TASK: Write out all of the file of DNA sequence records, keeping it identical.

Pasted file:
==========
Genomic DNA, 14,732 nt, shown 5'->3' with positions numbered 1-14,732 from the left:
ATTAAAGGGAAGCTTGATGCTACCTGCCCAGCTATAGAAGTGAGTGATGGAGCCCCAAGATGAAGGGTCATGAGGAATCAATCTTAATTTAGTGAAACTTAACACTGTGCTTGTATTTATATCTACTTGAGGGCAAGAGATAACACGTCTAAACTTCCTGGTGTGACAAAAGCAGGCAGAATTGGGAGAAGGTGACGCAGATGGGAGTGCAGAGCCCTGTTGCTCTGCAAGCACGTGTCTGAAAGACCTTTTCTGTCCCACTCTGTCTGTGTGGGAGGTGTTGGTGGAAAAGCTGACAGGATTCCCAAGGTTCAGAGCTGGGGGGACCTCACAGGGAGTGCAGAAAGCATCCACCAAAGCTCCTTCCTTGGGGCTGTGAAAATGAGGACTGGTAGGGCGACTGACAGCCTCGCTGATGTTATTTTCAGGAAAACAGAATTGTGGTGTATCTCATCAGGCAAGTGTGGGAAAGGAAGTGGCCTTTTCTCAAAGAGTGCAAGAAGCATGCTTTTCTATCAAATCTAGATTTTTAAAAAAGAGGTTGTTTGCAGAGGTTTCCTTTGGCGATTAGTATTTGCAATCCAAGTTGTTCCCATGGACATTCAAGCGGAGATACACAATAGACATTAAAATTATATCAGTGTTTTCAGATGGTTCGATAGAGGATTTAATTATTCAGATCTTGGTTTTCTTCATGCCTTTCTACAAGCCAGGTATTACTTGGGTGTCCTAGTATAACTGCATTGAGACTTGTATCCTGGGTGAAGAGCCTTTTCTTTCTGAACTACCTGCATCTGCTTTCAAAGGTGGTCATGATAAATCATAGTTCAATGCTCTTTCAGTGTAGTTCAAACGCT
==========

Genomic DNA, 14,732 nt, shown 5'->3' with positions numbered 1-14,732 from the left:
ATTAAAGGGAAGCTTGATGCTACCTGCCCAGCTATAGAAGTGAGTGATGGAGCCCCAAGATGAAGGGTCATGAGGAATCAATCTTAATTTAGTGAAACTTAACACTGTGCTTGTATTTATATCTACTTGAGGGCAAGAGATAACACGTCTAAACTTCCTGGTGTGACAAAAGCAGGCAGAATTGGGAGAAGGTGACGCAGATGGGAGTGCAGAGCCCTGTTGCTCTGCAAGCACGTGTCTGAAAGACCTTTTCTGTCCCACTCTGTCTGTGTGGGAGGTGTTGGTGGAAAAGCTGACAGGATTCCCAAGGTTCAGAGCTGGGGGGACCTCACAGGGAGTGCAGAAAGCATCCACCAAAGCTCCTTCCTTGGGGCTGTGAAAATGAGGACTGGTAGGGCGACTGACAGCCTCGCTGATGTTATTTTCAGGAAAACAGAATTGTGGTGTATCTCATCAGGCAAGTGTGGGAAAGGAAGTGGCCTTTTCTCAAAGAGTGCAAGAAGCATGCTTTTCTATCAAATCTAGATTTTTAAAAAAGAGGTTGTTTGCAGAGGTTTCCTTTGGCGATTAGTATTTGCAATCCAAGTTGTTCCCATGGACATTCAAGCGGAGATACACAATAGACATTAAAATTATATCAGTGTTTTCAGATGGTTCGATAGAGGATTTAATTATTCAGATCTTGGTTTTCTTCATGCCTTTCTACAAGCCAGGTATTACTTGGGTGTCCTAGTATAACTGCATTGAGACTTGTATCCTGGGTGAAGAGCCTTTTCTTTCTGAACTACCTGCATCTGCTTTCAAAGGTGGTCATGATAAATCATAGTTCAATGCTCTTTCAGTGTAGTTCAAACGCT